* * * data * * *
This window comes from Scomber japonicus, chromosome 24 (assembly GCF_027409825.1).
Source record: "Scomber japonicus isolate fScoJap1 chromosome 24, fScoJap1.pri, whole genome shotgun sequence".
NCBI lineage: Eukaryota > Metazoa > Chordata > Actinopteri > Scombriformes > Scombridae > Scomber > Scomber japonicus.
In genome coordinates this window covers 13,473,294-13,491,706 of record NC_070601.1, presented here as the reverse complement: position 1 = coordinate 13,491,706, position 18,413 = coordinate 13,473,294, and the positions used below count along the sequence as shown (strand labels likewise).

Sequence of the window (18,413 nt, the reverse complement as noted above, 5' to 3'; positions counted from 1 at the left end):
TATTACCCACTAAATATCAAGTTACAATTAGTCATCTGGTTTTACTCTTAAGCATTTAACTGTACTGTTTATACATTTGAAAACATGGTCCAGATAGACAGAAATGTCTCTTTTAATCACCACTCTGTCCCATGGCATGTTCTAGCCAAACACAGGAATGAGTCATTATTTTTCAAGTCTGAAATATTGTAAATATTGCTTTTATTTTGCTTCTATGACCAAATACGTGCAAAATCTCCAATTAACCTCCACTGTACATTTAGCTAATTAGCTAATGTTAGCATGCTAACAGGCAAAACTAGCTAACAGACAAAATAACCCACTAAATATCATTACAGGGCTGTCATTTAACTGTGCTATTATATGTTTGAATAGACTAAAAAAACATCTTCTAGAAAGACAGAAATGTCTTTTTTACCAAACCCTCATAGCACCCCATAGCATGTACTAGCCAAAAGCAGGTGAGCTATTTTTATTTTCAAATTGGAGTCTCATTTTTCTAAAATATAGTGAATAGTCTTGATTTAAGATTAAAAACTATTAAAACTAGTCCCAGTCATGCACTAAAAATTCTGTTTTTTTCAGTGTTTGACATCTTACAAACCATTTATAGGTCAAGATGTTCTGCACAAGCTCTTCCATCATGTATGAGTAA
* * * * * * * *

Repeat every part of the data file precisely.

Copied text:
This window comes from Scomber japonicus, chromosome 24 (assembly GCF_027409825.1).
Source record: "Scomber japonicus isolate fScoJap1 chromosome 24, fScoJap1.pri, whole genome shotgun sequence".
NCBI lineage: Eukaryota > Metazoa > Chordata > Actinopteri > Scombriformes > Scombridae > Scomber > Scomber japonicus.
In genome coordinates this window covers 13,473,294-13,491,706 of record NC_070601.1, presented here as the reverse complement: position 1 = coordinate 13,491,706, position 18,413 = coordinate 13,473,294, and the positions used below count along the sequence as shown (strand labels likewise).

Sequence of the window (18,413 nt, the reverse complement as noted above, 5' to 3'; positions counted from 1 at the left end):
TATTACCCACTAAATATCAAGTTACAATTAGTCATCTGGTTTTACTCTTAAGCATTTAACTGTACTGTTTATACATTTGAAAACATGGTCCAGATAGACAGAAATGTCTCTTTTAATCACCACTCTGTCCCATGGCATGTTCTAGCCAAACACAGGAATGAGTCATTATTTTTCAAGTCTGAAATATTGTAAATATTGCTTTTATTTTGCTTCTATGACCAAATACGTGCAAAATCTCCAATTAACCTCCACTGTACATTTAGCTAATTAGCTAATGTTAGCATGCTAACAGGCAAAACTAGCTAACAGACAAAATAACCCACTAAATATCATTACAGGGCTGTCATTTAACTGTGCTATTATATGTTTGAATAGACTAAAAAAACATCTTCTAGAAAGACAGAAATGTCTTTTTTACCAAACCCTCATAGCACCCCATAGCATGTACTAGCCAAAAGCAGGTGAGCTATTTTTATTTTCAAATTGGAGTCTCATTTTTCTAAAATATAGTGAATAGTCTTGATTTAAGATTAAAAACTATTAAAACTAGTCCCAGTCATGCACTAAAAATTCTGTTTTTTTCAGTGTTTGACATCTTACAAACCATTTATAGGTCAAGATGTTCTGCACAAGCTCTTCCATCATGTATGAGTAA